Sunday, December 23, 2012

NPB Velocity and MLB Success

Continuing our look at the link between velocity and numbers between leagues, I wanted to look at the many NPB (Professional Baseball in Japan) that have come to the United States and pitch and see if we see the same kind of things we have been seeing in other posts. For pitchers that didn't have Fangraphs or NPB tracker data, I just used scouting reports or articles. I used NPB FIP (nFIP) when I could, but, especially with older data, I had to use ERA some, as especially home run totals (Baseball Cube has strikeouts, walks, innings, ERA and the like, but sometimes didn't have homers for older NPB pitchers) were sometimes hard to find. nERA obviously means I used ERA, nFIP means I used FIP. I ranked them by velocity.

Hideki Irabu: 95 MPH, 109 FIP -, 3.60 nERA

Ryota Igarashi: 92.9 MPH, 115 FIP -, 3.30 nFIP

Yu Darvish: 92.6 MPH, 74 FIP -, 2.61 nFIP

Hiroki Kuroda: 92.2 MPH, 91 FIP -, 3.93 nFIP

Takashi Saito: 92 MPH, 65 FIP -, 3.74 nFIP

Masato Yoshii: 92 MPH, 103 FIP -, 3.86 nERA

Daisuke Matsuzaka: 91.7 MPH, 98 FIP -, 3.18 nFIP

Wei-Yin Chen: 91 MPH, 104 FIP -, 3.33 nFIP

Akinori Otsuka: 91 MPH, 70 FIP -, 2.46 nFIP

Yasuhiko Yabuta: 90.5 MPH, 123 FIP -, 4.49 nFIP

Masa Kobayashi: 90.4 MPH,  113 FIP -, 3.34 nFIP

Hisashi Iwakuma: 90.3 MPH, 112 FIP -, 4.11 nFIP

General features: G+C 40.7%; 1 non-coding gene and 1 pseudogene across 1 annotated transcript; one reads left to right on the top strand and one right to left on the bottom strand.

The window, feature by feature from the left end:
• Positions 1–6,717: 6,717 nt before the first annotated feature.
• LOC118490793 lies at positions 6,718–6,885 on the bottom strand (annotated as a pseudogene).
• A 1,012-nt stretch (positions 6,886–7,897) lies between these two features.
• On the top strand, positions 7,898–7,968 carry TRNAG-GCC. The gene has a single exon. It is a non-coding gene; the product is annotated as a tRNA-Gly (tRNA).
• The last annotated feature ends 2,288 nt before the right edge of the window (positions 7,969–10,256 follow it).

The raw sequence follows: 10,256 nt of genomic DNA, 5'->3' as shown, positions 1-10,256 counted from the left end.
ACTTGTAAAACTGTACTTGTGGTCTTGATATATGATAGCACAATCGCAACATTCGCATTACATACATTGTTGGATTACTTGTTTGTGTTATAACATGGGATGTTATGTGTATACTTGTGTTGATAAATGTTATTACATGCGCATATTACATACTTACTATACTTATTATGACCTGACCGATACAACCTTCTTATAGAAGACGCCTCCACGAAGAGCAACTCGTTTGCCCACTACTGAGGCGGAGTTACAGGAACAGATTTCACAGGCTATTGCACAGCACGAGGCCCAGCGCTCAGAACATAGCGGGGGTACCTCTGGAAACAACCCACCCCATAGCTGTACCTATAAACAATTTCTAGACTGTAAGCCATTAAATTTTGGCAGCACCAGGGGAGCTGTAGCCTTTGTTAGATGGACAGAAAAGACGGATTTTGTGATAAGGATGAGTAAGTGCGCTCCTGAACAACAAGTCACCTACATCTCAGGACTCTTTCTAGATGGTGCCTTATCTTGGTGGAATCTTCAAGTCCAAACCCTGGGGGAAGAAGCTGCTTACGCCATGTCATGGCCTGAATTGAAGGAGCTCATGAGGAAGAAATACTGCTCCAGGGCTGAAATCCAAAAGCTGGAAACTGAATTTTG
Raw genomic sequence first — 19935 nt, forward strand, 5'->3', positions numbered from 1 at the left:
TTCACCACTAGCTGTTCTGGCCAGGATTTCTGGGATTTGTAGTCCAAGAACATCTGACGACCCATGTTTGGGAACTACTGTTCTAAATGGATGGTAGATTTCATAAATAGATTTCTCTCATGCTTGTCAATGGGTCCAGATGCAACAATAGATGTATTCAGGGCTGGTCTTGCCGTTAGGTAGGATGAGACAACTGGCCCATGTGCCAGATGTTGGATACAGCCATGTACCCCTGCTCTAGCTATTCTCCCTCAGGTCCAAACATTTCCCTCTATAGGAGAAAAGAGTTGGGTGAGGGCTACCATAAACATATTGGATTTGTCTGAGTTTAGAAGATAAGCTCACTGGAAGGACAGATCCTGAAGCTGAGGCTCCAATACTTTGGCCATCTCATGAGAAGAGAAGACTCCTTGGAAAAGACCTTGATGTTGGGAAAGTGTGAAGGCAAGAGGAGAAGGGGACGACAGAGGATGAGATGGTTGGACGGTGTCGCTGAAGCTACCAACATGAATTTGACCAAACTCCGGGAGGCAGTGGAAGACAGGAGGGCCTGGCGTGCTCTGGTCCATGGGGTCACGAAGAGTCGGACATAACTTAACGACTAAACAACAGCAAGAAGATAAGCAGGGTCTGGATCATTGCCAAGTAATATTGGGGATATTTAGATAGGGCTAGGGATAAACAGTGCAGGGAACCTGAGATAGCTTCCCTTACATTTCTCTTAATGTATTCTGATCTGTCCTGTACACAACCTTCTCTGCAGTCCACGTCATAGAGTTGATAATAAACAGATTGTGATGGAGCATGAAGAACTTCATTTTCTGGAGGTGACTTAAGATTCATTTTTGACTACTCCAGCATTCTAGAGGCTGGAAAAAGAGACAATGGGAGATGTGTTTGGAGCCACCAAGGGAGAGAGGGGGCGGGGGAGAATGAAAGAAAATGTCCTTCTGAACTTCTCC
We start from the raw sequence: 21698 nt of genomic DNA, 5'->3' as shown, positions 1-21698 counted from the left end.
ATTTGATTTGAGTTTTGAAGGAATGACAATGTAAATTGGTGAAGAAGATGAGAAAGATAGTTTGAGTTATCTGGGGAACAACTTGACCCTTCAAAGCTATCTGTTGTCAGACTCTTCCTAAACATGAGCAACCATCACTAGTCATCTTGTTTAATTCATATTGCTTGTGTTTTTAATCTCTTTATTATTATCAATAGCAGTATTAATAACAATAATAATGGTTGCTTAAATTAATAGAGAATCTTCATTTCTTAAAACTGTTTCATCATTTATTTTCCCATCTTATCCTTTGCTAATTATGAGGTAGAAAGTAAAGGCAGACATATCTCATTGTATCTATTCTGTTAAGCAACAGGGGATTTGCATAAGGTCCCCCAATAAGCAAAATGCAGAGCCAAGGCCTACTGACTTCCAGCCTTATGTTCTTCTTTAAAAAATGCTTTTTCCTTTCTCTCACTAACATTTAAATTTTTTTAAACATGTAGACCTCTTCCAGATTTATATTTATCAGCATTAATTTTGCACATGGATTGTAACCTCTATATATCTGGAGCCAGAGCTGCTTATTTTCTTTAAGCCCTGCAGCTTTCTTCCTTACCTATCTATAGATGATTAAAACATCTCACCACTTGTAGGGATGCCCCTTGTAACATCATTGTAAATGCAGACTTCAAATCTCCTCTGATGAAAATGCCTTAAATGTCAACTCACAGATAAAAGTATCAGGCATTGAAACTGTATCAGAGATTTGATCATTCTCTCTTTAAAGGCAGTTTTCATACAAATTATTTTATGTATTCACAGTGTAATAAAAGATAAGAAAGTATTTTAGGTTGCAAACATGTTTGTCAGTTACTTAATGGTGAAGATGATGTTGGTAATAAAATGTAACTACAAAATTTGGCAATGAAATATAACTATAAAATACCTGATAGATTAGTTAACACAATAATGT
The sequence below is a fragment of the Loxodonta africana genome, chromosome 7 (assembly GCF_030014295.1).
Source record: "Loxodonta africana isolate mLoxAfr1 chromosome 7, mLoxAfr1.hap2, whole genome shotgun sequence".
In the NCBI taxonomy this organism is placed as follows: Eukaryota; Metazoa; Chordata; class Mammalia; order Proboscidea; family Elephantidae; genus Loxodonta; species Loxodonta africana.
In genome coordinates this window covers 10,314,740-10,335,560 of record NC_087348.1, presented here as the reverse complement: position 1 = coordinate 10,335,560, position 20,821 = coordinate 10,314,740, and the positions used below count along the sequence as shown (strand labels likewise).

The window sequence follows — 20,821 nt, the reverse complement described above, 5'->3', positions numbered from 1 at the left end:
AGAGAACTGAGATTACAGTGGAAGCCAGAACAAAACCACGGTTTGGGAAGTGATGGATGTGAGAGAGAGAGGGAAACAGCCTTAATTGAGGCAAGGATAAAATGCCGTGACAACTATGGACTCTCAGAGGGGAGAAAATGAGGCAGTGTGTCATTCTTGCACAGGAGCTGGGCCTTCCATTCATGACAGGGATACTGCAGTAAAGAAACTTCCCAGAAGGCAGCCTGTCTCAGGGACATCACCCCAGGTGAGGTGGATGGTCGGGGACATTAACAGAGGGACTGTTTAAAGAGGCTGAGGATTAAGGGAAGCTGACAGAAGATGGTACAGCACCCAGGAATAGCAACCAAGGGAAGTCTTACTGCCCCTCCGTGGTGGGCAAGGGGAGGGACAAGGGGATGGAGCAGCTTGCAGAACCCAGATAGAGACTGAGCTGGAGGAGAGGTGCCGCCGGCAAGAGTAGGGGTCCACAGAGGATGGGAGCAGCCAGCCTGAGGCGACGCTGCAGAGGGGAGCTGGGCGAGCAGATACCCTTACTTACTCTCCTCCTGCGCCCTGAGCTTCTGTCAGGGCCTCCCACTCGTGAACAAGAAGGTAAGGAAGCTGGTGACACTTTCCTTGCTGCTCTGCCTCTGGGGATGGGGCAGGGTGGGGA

Hideo Nomo: 90 MPH, 101 FIP -, 3.15 nERA

Keiichi Yabu: 89.9 MPH, 101 FIP -, 4.05 nFIP

Kenshin Kawakami: 89.5 MPH, 104 FIP -, 3.59 nFIP

Kazuhiro Sasaki: 89 MPH, 79 FIP -, 2.41 nERA

Hisanori Takahashi: 88.8 MPH, 97 FIP -, 3.95 nFIP

Koji Uehara: 88 MPH, 68 FIP -, 3.30 nFIP

Tomo Ohka: 87.9 MPH, 104 FIP -, 4.40 nFIP

Kei Igawa: 87.8 MPH, 139 FIP -, 3.46 nFIP

Ken Takahashi: 87.8 MPH, 100 FIP -, 4.74 nFIP

Hideki Okajima: 87 MPH, 86 FIP -, 3.72 nFIP

Yoshinori Tateyama: 86.9 MPH, 104 FIP -, 3.19 nFIP

Kazuhisa Ishii: 86.35 MPH, 124 FIP -, 3.95 nFIP

Kazuhito Tadano: 85.48 MPH, 95 FIP -, 4.49 nFIP

Masumi Kuwata: 85.1 MPH, 183 FIP -, 3.82 nFIP

The 26 pitchers averaged 89.66 MPH on their fastballs, and had an average FIP - of 102.38. The pitchers above average in velocity had a 98.5 FIP -, while the pitcher below average had a 106.92 FIP -. When you split the pitchers into quarters, the lowest velocity seven pitchers had a 118.71 FIP -, the next six pitchers had a 92.17 FIP -. The next seven pitchers had a 103 FIP -, while the top six pitchers had a 92.83 FIP -. So the best pitchers velocity wise were the 2nd best pitchers (but above average, for what it is worth) in the Majors. The worst pitchers were the worst velocity pitchers, sort of unlike what we have been seeing (where the worst pitchers have been the 2nd best pitchers, with the high velocity guys being the best). The pitchers closest to the mean, especially the ones just below it, were actually the best this time. What about numbers? Ranking the 26 players by nFIP (and nERA), we get this breakdown: